Wade Allison, Professor of Physics at Oxford University, argues that this public apprehension of anything nuclear, which was fostered during the Cold War, is not justifiable and, with the onset of climate change, nuclear radiation needs to be assessed in more realistic terms when difficult choices between power sources have to be made.
Professor Allison said: ‘Current environmental regulations that attempt to keep variations in radiation exposure to a fraction of the natural level are over-cautions by a factor of about 500 to 1000. This factor is unnecessary and unaffordable. In no other field is such a safety factor applied.’
In his lecture, ‘How dangerous is ionising radiation?’ given on 24 November 2006 as part of the mainstream Colloquium series in the Oxford Physics Department, he shows that in fact there is good evidence to demonstrate that life has evolved immunity to the dangers of radiation up to a certain threshold. Below this, any damage is completely repaired.
A value for this threshold may be determined from the health records of the survivors of Hiroshima and Nagasaki, for example. The existence of this threshold, or non-linearity as he describes it, is supported by data on the acute victims of Chernobyl, on laboratory experiments, on radon in homes, on the recovery of patients receiving radiotherapy – indeed, without this non-linearity, current radiotherapy treatment would not be effective.
Professor Allison argues that this threshold behaviour is the norm, describing, for example, how people recover completely from minor cuts and bruises, loss of blood, body temperature excursions and so on, up to a certain threshold. Nuclear radiation, or ionising radiation as he more correctly describes it, occurs naturally in the environment, and mankind has adapted to deal with it by developing repair mechanisms that prevent long-term damage.
Professor Allison said: ‘Members of the public tolerate radiation exposures for their own health which are 1000 times higher per day than those that are currently deemed barely acceptable in the environment per year. A far greater tolerance to radiation in the environment is needed if the health of the planet is to be treated with the same respect and judgment as personal health.’
Barbara Hott | alfa
Tangled magnetic fields power cosmic particle accelerators
14.12.2018 | DOE/SLAC National Accelerator Laboratory
In search of missing worlds, Hubble finds a fast evaporating exoplanet
14.12.2018 | NASA/Goddard Space Flight Center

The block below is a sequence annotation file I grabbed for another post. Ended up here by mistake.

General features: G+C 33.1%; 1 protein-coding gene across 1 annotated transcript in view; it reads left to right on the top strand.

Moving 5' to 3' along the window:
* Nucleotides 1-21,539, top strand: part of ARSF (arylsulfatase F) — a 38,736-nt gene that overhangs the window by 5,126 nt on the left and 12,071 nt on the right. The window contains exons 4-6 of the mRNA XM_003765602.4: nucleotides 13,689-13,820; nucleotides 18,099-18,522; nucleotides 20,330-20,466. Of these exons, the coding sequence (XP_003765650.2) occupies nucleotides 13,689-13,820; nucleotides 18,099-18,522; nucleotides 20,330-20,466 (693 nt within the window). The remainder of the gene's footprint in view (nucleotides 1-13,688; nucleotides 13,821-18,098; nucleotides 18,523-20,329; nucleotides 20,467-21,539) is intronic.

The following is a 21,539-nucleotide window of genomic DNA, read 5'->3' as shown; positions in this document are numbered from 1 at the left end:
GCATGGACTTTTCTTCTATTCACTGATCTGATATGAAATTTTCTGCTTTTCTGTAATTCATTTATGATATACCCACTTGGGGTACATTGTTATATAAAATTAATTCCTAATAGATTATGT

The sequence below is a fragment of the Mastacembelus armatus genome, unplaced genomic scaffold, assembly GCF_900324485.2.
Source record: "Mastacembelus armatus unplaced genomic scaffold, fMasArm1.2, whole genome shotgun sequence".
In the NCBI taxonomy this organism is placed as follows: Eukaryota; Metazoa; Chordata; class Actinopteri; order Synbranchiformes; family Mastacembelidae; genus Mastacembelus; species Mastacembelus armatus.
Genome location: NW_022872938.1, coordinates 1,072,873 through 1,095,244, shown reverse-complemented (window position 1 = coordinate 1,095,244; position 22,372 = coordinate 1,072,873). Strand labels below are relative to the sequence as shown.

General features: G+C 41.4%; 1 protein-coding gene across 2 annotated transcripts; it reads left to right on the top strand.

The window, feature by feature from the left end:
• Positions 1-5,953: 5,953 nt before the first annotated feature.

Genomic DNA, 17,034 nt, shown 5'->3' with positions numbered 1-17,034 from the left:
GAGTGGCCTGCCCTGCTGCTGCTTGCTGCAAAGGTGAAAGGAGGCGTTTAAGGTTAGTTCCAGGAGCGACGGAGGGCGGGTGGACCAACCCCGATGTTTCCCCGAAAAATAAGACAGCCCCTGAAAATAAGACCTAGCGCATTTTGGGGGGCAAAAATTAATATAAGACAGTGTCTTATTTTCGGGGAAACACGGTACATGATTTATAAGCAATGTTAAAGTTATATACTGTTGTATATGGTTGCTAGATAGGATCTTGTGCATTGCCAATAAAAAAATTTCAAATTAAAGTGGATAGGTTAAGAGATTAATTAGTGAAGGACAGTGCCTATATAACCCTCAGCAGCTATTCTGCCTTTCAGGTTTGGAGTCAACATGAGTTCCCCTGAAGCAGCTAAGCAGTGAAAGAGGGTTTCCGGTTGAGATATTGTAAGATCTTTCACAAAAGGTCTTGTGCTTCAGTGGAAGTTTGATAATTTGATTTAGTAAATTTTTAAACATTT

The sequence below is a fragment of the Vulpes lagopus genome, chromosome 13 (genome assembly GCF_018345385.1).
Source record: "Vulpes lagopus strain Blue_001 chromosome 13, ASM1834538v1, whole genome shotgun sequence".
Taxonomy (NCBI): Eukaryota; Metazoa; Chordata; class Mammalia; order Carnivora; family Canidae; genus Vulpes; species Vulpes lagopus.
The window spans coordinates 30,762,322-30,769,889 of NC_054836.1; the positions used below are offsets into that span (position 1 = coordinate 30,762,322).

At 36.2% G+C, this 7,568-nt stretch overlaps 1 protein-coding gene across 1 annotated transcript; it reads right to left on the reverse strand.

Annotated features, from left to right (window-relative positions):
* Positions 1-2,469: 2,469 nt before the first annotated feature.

The more objects we make "smart," from watches to entire buildings, the greater the need for these devices to store and retrieve massive amounts of data quickly without consuming too much power.
Millions of new memory cells could be part of a computer chip and provide that speed and energy savings, thanks to the discovery of a previously unobserved...
What if, instead of turning up the thermostat, you could warm up with high-tech, flexible patches sewn into your clothes - while significantly reducing your...
A widely used diabetes medication combined with an antihypertensive drug specifically inhibits tumor growth – this was discovered by researchers from the University of Basel’s Biozentrum two years ago. In a follow-up study, recently published in “Cell Reports”, the scientists report that this drug cocktail induces cancer cell death by switching off their energy supply.
The widely used anti-diabetes drug metformin not only reduces blood sugar but also has an anti-cancer effect. However, the metformin dose commonly used in the...
A research team from the University of Zurich has developed a new drone that can retract its propeller arms in flight and make itself small to fit through narrow gaps and holes. This is particularly useful when searching for victims of natural disasters.
Inspecting a damaged building after an earthquake or during a fire is exactly the kind of job that human rescuers would like drones to do for them. A flying...
Over the last decade, there has been much excitement about the discovery, recognised by the Nobel Prize in Physics only two years ago, that there are two types...
12.12.2018 | Event News
10.12.2018 | Event News
06.12.2018 | Event News
14.12.2018 | Power and Electrical Engineering
14.12.2018 | Physics and Astronomy
14.12.2018 | Physics and Astronomy